(7) Performance in the written examination shall be graded as follows:
If the candidate attains the minimum number of correctly answered examination questions required for passing the examination in accordance with paragraph 6, then he or she shall be awarded the grade
– "very good" if he or she answers at least 75%,
– "good" if he or she answers at least 50% but less than 75%,
– "satisfactory" if he or she answers at least 25% but less than 50%,
– "pass" if he or she answers none or less than 25%
of the remaining examination questions correctly.

The grade boundary defined by the 60% criterion shall be known as the "60% threshold". The second criterion ("… 22 percent…") serves to lower the pass threshold in examinations with particularly poor results. For this threshold the term "automatic adjustment clause boundary" (Gleitklauselgrenze) is generally used. This is a norm-referenced boundary and depends on the average score achieved in a subgroup of all examination candidates, the "reference group". The reference group is made up of the students who after (precisely) two years or (precisely) five years of study are sitting the examination for the first resp. the second part of the state medical examination for the first time. Consequently the lower of the two thresholds (i. e. the 60% and the automatic adjustment clause threshold) is applied.

Following the examination, all items are once again checked to ensure that they are correct and legitimate on the basis of any appeals/complaints or statistical analyses. During this process it may emerge that an item (i) cannot be correctly answered with the answer options provided, or can be (ii) misinterpreted and/or contain more than one correct answer option. These items are then described as "flawed". The items in group (ii) can thus – whether flawed in content or form – also be answered "correctly".

The flawed questions are "removed from the grading scheme" ("eliminated"); they only count for those candidates who answer the questions justifiably correct (see the judgement of the German Federal Administrative Court of 17.05.1995 [] and the detailed description of elimination and compensation of disadvantage [], [1]).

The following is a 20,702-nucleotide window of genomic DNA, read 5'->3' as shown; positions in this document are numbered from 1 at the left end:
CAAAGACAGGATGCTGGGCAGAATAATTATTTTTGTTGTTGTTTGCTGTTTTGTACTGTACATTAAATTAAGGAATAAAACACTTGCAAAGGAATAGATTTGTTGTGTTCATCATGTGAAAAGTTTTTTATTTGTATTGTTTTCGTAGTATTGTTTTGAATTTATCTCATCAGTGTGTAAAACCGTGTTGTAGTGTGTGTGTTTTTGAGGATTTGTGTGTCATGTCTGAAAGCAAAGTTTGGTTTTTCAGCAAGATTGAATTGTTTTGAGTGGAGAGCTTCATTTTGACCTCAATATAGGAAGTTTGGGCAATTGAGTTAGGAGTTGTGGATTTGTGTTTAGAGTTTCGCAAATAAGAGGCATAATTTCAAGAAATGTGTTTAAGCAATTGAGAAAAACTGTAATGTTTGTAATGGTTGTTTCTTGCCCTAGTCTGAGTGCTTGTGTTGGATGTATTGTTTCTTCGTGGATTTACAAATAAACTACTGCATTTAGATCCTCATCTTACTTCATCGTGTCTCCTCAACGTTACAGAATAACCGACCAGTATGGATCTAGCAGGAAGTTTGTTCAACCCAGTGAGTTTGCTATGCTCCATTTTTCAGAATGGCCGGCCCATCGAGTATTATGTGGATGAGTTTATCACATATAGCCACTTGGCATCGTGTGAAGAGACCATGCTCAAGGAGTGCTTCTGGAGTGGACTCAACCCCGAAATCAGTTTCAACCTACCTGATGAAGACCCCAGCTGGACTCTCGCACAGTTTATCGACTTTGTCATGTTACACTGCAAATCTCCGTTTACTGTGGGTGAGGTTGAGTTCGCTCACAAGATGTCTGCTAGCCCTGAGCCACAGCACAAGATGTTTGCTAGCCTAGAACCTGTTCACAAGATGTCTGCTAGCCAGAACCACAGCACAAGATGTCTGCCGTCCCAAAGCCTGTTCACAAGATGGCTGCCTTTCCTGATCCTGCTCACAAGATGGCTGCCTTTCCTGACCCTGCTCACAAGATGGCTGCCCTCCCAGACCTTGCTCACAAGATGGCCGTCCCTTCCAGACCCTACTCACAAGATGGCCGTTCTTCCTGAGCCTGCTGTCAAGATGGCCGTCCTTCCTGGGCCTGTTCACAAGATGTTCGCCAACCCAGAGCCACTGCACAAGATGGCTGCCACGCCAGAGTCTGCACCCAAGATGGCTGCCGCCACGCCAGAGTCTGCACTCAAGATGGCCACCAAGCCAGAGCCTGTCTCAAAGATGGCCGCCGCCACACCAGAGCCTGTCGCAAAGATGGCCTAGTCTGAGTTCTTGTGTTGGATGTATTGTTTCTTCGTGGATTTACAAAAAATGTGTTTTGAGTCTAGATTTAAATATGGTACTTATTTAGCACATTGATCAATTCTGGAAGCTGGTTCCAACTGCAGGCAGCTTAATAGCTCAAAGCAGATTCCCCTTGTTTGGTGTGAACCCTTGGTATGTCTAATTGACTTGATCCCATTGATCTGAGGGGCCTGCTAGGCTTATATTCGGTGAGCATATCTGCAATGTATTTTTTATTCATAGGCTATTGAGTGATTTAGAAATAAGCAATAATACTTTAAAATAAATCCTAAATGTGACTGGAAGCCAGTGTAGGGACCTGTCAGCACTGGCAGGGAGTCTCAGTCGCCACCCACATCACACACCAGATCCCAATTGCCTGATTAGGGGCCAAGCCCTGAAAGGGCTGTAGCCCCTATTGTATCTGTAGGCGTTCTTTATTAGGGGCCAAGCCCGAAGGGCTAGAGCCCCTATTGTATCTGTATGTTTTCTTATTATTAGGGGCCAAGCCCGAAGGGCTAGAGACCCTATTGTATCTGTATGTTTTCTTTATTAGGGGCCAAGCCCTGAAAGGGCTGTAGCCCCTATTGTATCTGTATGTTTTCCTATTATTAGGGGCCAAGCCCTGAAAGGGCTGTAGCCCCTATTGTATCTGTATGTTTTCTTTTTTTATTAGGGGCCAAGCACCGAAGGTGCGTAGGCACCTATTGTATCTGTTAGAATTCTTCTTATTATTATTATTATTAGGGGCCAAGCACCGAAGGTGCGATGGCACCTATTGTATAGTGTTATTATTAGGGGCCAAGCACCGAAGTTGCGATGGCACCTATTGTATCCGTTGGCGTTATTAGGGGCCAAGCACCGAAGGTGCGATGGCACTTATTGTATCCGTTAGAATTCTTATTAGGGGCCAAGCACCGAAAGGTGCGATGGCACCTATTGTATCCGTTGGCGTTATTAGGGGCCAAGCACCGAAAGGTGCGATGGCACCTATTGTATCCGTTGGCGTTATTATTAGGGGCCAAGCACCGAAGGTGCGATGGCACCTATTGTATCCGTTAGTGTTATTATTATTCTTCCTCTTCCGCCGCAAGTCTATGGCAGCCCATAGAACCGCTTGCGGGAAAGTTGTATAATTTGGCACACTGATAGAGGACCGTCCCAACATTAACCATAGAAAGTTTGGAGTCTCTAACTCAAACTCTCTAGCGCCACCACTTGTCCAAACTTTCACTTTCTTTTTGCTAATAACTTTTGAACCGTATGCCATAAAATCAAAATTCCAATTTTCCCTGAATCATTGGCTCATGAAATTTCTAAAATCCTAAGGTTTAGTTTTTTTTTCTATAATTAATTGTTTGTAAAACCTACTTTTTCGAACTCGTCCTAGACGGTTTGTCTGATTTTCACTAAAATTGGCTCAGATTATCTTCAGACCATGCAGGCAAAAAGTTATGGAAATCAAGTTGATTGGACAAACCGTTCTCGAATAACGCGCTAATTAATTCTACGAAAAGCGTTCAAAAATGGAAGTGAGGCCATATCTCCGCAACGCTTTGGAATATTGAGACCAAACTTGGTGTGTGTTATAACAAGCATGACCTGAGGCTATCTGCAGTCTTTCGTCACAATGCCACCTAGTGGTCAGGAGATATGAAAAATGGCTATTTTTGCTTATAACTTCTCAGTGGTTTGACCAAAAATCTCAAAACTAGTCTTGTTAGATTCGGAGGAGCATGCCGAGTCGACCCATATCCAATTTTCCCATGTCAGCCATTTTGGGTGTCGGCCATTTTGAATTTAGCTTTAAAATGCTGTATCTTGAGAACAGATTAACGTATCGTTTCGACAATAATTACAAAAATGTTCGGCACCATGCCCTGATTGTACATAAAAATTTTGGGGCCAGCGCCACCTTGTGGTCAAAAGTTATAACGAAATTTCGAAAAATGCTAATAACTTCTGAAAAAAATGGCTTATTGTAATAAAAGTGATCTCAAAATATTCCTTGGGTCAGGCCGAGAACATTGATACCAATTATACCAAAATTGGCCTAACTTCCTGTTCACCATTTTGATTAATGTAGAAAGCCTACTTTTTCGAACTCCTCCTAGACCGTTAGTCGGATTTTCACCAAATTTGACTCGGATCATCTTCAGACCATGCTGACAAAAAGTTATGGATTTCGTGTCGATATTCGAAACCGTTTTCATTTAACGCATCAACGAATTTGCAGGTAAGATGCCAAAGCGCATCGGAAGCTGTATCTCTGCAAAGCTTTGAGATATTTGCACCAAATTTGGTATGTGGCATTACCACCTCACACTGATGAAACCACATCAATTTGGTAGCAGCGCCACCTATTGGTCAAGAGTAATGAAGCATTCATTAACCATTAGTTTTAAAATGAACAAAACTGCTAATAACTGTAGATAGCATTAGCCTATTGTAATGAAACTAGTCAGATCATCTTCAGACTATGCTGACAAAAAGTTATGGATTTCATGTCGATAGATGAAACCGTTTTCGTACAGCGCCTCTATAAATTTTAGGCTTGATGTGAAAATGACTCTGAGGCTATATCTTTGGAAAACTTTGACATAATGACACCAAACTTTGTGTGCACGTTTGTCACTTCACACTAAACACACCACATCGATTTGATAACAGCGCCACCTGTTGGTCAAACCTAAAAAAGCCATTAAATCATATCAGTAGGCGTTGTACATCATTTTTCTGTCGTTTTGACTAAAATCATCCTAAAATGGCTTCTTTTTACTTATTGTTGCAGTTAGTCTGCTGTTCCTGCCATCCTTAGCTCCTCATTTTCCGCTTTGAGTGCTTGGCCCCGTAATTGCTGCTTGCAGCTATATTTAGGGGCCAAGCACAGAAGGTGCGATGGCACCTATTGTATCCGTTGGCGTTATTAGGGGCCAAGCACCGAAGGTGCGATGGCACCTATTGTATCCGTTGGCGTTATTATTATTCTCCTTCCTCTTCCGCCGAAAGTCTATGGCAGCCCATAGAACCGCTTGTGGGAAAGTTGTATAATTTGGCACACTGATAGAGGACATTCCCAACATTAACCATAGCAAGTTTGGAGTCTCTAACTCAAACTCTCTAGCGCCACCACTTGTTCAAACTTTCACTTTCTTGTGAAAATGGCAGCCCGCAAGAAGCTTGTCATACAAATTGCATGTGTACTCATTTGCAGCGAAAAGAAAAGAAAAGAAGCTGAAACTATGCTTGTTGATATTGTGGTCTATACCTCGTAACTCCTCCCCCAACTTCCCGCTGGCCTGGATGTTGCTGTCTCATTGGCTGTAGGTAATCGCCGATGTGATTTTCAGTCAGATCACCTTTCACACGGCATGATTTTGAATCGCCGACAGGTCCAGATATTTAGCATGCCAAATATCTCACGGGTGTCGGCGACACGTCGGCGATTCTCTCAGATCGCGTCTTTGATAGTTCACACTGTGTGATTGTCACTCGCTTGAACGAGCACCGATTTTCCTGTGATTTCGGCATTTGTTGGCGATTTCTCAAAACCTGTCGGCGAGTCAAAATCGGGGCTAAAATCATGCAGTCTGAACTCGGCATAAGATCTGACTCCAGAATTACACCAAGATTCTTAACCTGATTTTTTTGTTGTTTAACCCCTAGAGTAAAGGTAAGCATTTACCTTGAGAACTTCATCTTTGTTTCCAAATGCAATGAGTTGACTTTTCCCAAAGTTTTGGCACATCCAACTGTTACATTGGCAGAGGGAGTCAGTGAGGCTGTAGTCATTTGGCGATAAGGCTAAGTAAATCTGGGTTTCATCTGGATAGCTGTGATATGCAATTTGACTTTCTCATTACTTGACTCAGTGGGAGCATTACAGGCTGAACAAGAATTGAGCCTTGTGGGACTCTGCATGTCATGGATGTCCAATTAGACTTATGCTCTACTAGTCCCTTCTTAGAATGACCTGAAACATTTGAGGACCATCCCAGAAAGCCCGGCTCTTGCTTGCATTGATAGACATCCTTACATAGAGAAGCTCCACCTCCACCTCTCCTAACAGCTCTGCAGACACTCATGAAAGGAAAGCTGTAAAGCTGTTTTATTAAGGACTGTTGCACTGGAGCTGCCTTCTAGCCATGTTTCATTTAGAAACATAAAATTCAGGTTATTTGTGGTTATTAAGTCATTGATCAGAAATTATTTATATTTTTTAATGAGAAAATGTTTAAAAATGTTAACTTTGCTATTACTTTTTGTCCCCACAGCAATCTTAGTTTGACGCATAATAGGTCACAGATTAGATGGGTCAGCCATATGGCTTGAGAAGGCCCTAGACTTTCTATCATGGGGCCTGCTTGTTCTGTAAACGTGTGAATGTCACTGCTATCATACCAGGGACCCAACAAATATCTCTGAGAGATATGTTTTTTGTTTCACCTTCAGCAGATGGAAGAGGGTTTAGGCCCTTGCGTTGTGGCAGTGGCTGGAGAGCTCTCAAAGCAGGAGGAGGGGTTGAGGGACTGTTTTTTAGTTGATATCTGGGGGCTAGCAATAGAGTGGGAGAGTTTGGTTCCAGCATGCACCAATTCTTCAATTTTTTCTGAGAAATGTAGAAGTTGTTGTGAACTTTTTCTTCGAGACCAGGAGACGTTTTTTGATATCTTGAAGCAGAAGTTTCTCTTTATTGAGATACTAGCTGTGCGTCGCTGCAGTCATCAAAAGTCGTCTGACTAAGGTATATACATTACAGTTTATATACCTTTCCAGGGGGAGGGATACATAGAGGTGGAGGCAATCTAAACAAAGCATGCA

In other words: whilst unanswerable flawed questions are in fact completely excluded from the grading (question group i), flawed items which can be answered correctly (question group ii) are only taken into account for those candidates who have actually answered them correctly.

Example 1: If, for example, of the 320 items in the state examination it is established that in two questions two answers could be considered correct then these two questions are eliminated, i.e. the pass threshold is now 60% of 318 items. This calculation results in a value of 190.8. Thus 191 items ("at least 60%") must be answered correctly in order to pass.

If a candidate answers 190 of the 318 properly formulated items correctly and does not give a correct answer in either of the two eliminated items, then he or she has not passed the examination.

If the candidate has chosen a correct answer in one of the two eliminated items, then the score from this answer is awarded to him or her. The candidate has then indeed answered 191 items correctly; at the same time, however, the pass threshold increases to 60% of 319 items and thus a value of 191.4, so that 192 correct answers would have been required in order to pass.

Only if both eliminated items are answered correctly would the example candidate have passed: 192 items have been answered correctly, the pass threshold now stands at 192 for 60% of 320 items.

The result of this is that, depending on how the eliminated items have been answered, different items count towards the grades in individual cases and different pass thresholds may apply in individual cases. Thus, where correct answers are given to flawed ("eliminated") items, a "softening" of the minimum standards set out in the licensing regulations (e.g. at least 60% of questions to be answered correctly) is avoided: for example, if at least two possible answers were correct in 10 of the 320 items, and if a candidate also provided a correct answer in all of these items, then the 60% threshold of the 310 properly formulated items is 186. However, since for thies candidate all 320 items are taken into consideration, it is only 186 of 320=58.125%, therefore less than 60%. The pass threshold is therefore defined for thies candidate out of the 320 items: 60% of 320=192.

1.3. Partial credit scoring